Let’s all give a big cheer for the fact that the weekend has arrived! It is going to be a cold one here in Minnesota with highs below zero farenheit, and I am seriously excited! Why am I looking forward to the coldest temperatures of the last four years? Not surprisingly, because I start thinking of what meals to make while we’re nuzzled in at home. I’ve eyeballed a few of my favorites, but haven’t quite decided on which to make. This Paprikash is the perfect cold-weather comfort food. And this African Peanut Soup would certainly warm us up. Then again, a hot sandwich made from this Cheddar and Stout Meatloaf is also tempting, or maybe these Roasted Root Vegetables . Since we’ll likely be house-bound the whole weekend, I may even make this Ragu alla Bolognese on Sunday night, as Aria has been begging for pasta. Bring on that frigid north wind!
Then again, this pad thai is also a perfect cold-weather meal. While it may sound odd, there’s just something about a piping-hot Asian noodle dish that reminds me of Winter in St. Paul. I suppose it’s because we often trek to our favorite Thai restaurant for bowls of spicy coconut curry or pad thai once the season turns. My kids– like most, I suppose– can be frustratingly picky eaters at times. But they love ethnic food, and for that I am so thankful. I never really had the opportunity to try ethnic foods while growing up in western North Dakota, but once we moved to a large city, I was hooked. And Thai cuisine is one of my favorites. While we still love to eat pad thai at our fantastic local hole-in-the-wall restaurant, I decided to look for a recipe to make this amazing dish at home. It was surprisingly difficult to find one that perfectly captured the sweet richness of the peanut sauce, as well as the ‘tang’ I was looking for. I tried several from various cookbooks, but was always disappointed. In the end, I tried my own hand at it, and it turned out to be exactly what I was after.
I also love that I can make pad thai healthier at home. I like to use brown rice noodles, rather than the white; and I buy good locally-sourced free-range chicken that has been properly raised. You can also make it with shrimp, or leave the meat out and go vegetarian. This version has just the right amount of sweetness, perfectly balanced by vinegar. Feel free to customize it a bit to fit your exact taste. The one bit of advice I’ll give about making this dish, is to be prepared and work quickly. This dish doesn’t take much time to get on the table, but, once it’s done you’re going to want to sit down and eat it right away. If there’s one rule about eating pad thai, it’s that it doesn’t have a long table life. Eat it while the noodles are steaming hot, or they’ll cool and begin to clump together. Give it a try, and enjoy your weekend!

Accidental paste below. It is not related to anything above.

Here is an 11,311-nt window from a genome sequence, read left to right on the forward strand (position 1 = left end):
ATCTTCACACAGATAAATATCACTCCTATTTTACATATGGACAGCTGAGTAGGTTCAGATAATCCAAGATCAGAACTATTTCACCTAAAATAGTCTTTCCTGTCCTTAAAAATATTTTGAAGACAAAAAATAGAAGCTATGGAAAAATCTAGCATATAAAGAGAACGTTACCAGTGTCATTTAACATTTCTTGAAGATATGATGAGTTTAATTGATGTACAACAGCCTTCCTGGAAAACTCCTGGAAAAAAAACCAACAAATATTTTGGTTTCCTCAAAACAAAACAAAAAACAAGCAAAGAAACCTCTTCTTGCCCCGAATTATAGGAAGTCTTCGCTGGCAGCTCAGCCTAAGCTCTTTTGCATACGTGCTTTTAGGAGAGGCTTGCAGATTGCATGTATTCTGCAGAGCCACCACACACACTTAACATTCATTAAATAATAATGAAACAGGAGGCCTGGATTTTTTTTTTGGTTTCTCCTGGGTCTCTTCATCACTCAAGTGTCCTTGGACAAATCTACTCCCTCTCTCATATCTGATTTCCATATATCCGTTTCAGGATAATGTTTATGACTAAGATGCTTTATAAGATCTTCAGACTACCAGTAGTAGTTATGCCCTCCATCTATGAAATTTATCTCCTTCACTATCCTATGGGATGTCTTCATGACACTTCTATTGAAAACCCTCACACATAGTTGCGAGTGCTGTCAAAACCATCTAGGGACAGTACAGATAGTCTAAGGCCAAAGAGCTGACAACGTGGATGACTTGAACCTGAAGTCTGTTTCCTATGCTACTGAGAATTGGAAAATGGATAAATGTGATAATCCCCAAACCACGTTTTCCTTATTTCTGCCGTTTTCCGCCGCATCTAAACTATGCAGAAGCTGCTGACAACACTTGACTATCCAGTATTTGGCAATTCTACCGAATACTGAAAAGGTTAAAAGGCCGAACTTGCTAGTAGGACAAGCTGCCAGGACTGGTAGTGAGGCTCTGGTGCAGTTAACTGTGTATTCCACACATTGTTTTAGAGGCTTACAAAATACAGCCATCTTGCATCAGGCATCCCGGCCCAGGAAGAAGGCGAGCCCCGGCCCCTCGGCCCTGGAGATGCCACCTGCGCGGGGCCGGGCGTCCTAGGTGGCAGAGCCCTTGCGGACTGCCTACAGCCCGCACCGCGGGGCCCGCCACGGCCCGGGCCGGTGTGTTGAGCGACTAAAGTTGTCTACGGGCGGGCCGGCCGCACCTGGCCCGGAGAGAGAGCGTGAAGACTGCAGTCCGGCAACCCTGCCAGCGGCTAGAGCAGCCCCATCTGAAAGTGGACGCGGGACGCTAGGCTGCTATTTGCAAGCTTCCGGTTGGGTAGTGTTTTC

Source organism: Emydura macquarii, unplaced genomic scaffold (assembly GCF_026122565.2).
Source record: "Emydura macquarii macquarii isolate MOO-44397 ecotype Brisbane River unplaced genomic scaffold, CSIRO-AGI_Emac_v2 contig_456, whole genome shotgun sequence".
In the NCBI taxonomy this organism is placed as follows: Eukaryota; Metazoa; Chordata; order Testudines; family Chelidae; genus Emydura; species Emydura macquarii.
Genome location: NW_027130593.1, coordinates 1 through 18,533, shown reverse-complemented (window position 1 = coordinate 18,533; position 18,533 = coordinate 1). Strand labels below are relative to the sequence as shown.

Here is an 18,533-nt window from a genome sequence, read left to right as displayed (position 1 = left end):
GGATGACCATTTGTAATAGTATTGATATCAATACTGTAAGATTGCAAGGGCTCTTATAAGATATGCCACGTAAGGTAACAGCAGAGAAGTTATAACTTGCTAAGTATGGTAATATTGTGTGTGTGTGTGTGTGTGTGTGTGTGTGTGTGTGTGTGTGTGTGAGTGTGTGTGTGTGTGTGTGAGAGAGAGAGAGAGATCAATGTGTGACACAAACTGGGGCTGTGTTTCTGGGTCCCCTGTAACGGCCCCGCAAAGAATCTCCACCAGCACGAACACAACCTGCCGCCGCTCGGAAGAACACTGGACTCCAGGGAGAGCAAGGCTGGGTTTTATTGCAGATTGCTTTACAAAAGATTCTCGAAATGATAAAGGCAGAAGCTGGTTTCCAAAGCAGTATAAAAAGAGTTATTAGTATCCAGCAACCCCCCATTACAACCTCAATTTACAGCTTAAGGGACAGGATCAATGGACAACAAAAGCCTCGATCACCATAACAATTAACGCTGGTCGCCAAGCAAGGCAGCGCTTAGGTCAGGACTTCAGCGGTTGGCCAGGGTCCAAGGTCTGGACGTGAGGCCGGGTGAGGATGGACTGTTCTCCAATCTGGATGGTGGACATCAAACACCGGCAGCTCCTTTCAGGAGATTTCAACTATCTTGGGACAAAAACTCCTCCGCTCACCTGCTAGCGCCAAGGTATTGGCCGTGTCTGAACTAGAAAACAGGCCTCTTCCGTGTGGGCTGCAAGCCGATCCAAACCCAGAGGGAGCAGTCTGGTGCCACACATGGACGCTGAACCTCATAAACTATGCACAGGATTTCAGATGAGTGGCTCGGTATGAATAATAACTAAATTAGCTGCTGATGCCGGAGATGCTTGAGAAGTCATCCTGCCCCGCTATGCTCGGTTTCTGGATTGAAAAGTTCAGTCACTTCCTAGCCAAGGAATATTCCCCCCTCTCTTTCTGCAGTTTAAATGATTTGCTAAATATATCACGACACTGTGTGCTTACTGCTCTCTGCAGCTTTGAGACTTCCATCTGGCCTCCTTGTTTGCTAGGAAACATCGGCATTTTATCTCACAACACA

The Recipe: Pad Thai
1/3 cup hoisin sauce
1/3 cup tamarind concentrate
3 tablespoons rice vinegar
1 1/2 tablespoons fish sauce
1 bunch green onions
8 ounces of bean sprouts
8 ounces Pad Thai brown rice noodles
1 pound chicken breasts, thinly sliced
reserved pasta water
1/2 cup chopped peanuts, or more to taste
1/4 cup chopped cilantro, or more to taste
Thai chiles, thinly sliced (optional)
1 lemon, cut into wedges
Bring a large pot of water to a boil.
In a small bowl, mix the hoisin sauce, tamarind concentrate, rice vinegar, and fish sauce together. Set aside. In another small bowl, add the two eggs and mix with a fork. Set aside.
Prepare the green onions by cutting them in half, and then slicing them thinly or at a diagonal — however you prefer. In a 12-14 inch skillet add a bit of olive oil and begin the cook the chicken over medium heat. This will not take very long, as it should be sliced a bit thinly. Meanwhile, add the rice noodles to the boiling water. Cook for about 8-10 minutes, or until the noodles are al dente. Make sure not to over-cook them, as they will turn to mush rather quickly.
While the noodles are cooking, push the chicken to the outside of the pan. Add a bit of olive oil to the center and scramble the eggs. When they are scrambled, and about 2-3 minutes before the noodles are done, add the green onion. Then a minute later, the sprouts (you’ll want these to remain crisp, but still get warm). Pour the sauce into the pan, as well. Stir. Make sure to reserve some pasta water. Drain the noodles when they are done. And quickly add them to the pan. Using tongs, begin folding all of the ingredients together. Add a medium ladle of pasta water to loosen the mixture up. Add more if needed. When everything is combined, mound onto a plate and garnish with peanuts, cilantro, lemon, and Thai chiles and serve with sriracha sauce, if you can handle the heat. Enjoy!
Thanks for stopping by Relishing It. Hope you all have a wonderful weekend! xo